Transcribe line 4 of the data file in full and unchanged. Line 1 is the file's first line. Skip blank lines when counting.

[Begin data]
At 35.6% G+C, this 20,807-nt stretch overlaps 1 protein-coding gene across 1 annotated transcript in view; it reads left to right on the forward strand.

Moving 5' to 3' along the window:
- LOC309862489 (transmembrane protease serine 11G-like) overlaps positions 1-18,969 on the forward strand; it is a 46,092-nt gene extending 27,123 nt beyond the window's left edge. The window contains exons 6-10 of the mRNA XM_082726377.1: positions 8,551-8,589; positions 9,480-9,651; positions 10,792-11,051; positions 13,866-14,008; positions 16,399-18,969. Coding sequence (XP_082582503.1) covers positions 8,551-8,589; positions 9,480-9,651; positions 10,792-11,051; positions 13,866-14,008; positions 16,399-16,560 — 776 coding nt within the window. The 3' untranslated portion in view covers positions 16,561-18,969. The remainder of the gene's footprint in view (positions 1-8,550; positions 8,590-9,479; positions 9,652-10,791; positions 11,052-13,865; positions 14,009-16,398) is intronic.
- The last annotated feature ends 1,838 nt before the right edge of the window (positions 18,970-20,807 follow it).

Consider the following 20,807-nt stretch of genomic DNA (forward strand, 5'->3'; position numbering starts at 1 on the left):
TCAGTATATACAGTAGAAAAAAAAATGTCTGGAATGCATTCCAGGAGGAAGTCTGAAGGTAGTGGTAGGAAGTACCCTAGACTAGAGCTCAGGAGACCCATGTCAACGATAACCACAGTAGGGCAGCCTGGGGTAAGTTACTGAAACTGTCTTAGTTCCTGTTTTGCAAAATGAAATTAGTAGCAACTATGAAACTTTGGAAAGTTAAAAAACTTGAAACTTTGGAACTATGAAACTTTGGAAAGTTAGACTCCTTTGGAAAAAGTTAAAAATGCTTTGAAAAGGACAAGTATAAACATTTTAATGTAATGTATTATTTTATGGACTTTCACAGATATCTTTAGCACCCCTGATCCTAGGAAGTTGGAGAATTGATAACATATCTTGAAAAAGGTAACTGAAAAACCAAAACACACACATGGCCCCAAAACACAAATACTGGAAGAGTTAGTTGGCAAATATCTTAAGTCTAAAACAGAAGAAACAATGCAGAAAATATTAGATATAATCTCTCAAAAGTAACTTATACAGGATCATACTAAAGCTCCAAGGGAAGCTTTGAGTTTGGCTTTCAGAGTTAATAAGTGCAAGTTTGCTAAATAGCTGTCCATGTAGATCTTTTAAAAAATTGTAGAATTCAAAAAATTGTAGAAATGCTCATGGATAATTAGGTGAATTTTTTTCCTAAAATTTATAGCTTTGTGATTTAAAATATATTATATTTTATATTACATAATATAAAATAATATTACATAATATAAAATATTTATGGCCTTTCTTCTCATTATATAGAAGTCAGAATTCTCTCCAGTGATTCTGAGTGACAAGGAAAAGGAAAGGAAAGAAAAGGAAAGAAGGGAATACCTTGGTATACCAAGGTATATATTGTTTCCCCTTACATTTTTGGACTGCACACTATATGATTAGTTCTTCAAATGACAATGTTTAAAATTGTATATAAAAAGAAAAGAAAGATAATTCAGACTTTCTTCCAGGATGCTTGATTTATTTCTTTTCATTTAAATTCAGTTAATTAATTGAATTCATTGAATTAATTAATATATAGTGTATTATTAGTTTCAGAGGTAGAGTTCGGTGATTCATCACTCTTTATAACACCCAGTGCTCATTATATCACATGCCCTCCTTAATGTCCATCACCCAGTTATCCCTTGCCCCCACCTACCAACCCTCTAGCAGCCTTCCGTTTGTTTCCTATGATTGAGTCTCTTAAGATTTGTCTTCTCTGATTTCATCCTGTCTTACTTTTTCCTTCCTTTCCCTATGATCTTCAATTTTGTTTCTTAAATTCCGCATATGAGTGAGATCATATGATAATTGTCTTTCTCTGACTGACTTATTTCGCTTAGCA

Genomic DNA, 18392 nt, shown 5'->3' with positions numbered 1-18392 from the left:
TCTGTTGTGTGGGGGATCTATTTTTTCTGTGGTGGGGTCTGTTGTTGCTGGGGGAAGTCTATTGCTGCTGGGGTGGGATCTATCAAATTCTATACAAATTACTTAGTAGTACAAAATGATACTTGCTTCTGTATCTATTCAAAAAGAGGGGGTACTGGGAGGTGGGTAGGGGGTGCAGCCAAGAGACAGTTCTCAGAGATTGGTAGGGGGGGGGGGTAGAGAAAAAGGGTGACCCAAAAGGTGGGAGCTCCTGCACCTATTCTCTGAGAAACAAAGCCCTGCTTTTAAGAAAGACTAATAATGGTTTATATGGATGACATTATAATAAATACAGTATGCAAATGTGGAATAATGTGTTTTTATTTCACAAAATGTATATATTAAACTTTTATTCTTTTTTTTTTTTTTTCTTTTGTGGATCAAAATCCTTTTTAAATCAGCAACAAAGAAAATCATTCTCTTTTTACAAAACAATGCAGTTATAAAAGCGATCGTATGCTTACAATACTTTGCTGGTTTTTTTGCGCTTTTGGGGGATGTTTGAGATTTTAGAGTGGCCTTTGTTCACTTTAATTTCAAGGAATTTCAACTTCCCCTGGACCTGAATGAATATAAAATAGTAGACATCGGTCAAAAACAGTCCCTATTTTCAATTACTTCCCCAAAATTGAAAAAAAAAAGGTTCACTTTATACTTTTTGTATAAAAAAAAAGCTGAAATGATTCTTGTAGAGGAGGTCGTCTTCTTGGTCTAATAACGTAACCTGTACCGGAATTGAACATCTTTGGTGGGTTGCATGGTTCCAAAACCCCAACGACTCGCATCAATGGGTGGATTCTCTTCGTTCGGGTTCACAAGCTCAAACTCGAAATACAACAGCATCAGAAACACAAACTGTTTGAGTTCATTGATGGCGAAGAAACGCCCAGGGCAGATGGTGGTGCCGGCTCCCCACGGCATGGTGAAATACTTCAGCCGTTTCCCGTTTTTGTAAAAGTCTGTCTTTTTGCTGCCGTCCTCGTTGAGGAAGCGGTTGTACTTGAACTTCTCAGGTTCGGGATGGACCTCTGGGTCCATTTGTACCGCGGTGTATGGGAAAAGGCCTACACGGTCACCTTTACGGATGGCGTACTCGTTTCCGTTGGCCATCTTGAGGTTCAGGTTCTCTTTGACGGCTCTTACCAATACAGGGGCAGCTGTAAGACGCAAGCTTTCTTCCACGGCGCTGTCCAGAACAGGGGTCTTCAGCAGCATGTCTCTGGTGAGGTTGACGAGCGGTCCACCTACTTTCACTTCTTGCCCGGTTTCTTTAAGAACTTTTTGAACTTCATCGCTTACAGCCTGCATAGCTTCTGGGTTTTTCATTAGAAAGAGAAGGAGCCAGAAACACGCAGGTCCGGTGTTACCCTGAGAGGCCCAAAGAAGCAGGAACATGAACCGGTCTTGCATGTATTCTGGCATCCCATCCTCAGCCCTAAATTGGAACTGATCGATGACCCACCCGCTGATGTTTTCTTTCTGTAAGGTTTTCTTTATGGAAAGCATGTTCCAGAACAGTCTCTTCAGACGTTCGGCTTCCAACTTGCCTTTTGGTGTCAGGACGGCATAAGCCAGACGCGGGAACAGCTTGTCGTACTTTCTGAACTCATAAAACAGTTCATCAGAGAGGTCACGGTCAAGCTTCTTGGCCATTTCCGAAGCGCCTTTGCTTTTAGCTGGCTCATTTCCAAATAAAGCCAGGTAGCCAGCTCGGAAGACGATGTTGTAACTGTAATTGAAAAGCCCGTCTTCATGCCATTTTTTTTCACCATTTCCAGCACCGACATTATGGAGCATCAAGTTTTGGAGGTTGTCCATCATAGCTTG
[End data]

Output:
- The last annotated feature ends 1,838 nt before the right edge of the window (positions 18,970-20,807 follow it).